Another collaborative project will test the potential of a state-of-the-art autonomous underwater vehicle (AUV) to conduct marine microbiome analysis. Successful development and transition of genomic analysis using AUV technology could reduce sample processing time, ship time needs and costs, and reliance on tissue sample collection.  This work will test instrumentation from the Monterey Bay Research Institute in partnership with the J. Craig Venter Institute, NOAA’s National Marine Fisheries Service, and the Scripps Institution of Oceanography.  In addition to assessing the microbiome to improve our understanding of food web dynamics, the project will also include field-testing of a new concept known as environmental DNA (eDNA).  This technique detects the genetic signatures of macro-organisms such as invertebrates or fish by analyzing cells that have been shed into the water column.  Understanding the connection between the marine microbiome and fisheries will improve our ability to monitor and predict ecosystem response to environmental change.

 

AOML’s microbiome initiative will test whether autonomous sampling coupled with DNA analysis can combat rising ship-time costs, with emphasis on fisheries applications. Credit: Kelly Lance, MBARI

AOML’s microbiome initiative will test whether autonomous sampling coupled with DNA analysis can combat rising ship-time costs, with emphasis on fisheries applications. Credit: Kelly Lance, MBARI

 

 

Sampling Ocean Genomics in the California current ecosystem

 

NOAA is also enhancing an existing ecosystem observation program by adding technology for genetic sampling as part of the California Cooperative Oceanic Fisheries Investigations (CalCOFI) program. The multi-agency program is one of the longest-running ocean observing programs and seeks to gain a more comprehensive understanding of the dynamics of the California Current ecosystem to foster stewardship, resilience, and sustainable resource management. By introducing these genetic sampling technologies, scientists hope to improve understanding of the diversity and functions of microbes in the ecosystem, enabling better prediction of  ecosystem response to environmental pressures, including climate change.  This project is a pilot for potential broader applications to other regions and across the NOAA research ship fleet.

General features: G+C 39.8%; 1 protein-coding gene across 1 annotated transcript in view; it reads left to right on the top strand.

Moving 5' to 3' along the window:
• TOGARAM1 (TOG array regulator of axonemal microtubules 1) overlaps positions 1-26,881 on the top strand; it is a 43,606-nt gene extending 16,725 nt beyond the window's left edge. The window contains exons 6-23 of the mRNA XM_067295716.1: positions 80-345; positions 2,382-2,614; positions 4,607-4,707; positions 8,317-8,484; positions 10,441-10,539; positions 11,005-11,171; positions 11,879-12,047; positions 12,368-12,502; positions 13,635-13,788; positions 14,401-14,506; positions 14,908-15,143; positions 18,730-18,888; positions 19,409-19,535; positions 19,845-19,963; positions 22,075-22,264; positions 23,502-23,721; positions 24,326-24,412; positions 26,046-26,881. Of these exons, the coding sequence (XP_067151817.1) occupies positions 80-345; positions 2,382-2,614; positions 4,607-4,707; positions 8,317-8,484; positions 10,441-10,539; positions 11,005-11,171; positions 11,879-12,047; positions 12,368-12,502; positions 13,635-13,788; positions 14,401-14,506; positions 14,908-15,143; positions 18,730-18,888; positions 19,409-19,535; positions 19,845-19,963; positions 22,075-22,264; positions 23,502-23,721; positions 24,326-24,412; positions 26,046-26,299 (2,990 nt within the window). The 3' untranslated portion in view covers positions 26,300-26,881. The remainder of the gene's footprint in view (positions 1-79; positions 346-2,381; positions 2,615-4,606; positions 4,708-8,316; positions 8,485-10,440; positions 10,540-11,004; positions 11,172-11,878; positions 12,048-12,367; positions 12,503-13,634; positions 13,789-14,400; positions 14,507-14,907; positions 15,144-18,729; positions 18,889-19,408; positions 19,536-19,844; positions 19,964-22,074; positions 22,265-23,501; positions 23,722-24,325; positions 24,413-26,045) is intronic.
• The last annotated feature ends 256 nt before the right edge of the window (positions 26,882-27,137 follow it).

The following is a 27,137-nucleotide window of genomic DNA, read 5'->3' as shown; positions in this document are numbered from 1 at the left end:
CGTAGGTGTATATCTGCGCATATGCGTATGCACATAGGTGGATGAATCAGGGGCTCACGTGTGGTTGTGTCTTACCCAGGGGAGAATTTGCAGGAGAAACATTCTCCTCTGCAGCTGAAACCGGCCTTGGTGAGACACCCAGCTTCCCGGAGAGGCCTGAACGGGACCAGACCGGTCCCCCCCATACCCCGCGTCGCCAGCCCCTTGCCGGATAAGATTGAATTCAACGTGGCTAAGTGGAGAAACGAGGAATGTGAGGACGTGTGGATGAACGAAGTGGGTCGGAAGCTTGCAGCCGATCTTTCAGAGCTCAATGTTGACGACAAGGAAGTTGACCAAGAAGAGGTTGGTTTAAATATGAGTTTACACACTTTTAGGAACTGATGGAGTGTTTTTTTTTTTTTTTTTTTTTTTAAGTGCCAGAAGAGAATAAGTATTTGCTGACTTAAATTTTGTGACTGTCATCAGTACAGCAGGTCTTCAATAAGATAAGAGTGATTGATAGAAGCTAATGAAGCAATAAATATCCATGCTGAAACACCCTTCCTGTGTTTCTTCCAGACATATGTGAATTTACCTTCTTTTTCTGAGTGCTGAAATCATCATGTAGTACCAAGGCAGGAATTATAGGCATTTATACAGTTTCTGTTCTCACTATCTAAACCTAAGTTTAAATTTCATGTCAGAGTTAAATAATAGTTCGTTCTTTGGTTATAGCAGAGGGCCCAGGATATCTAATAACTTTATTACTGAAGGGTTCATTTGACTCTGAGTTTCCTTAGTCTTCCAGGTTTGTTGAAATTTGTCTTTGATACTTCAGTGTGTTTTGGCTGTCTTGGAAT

Bioinformatics and Computing Capacity Enhancement

 

New projects at AOML will focus on increasing computing capacity and enhancing bioinformatic capabilities.  Bioinformatics is the application of computer science to analyze and integrate biological and genetic information.  This new field has developed in response to the massive amounts of sequencing data generated by the types of studies described above, all of which rely on bioinformatics.  AOML’s bioinformatic capabilities will be used to improve our understanding and prediction of ecosystem response to changing environmental conditions.

 

 


For more information, please contact AOML Communications at 305-361-4541 or by email at aoml.communications@noaa.gov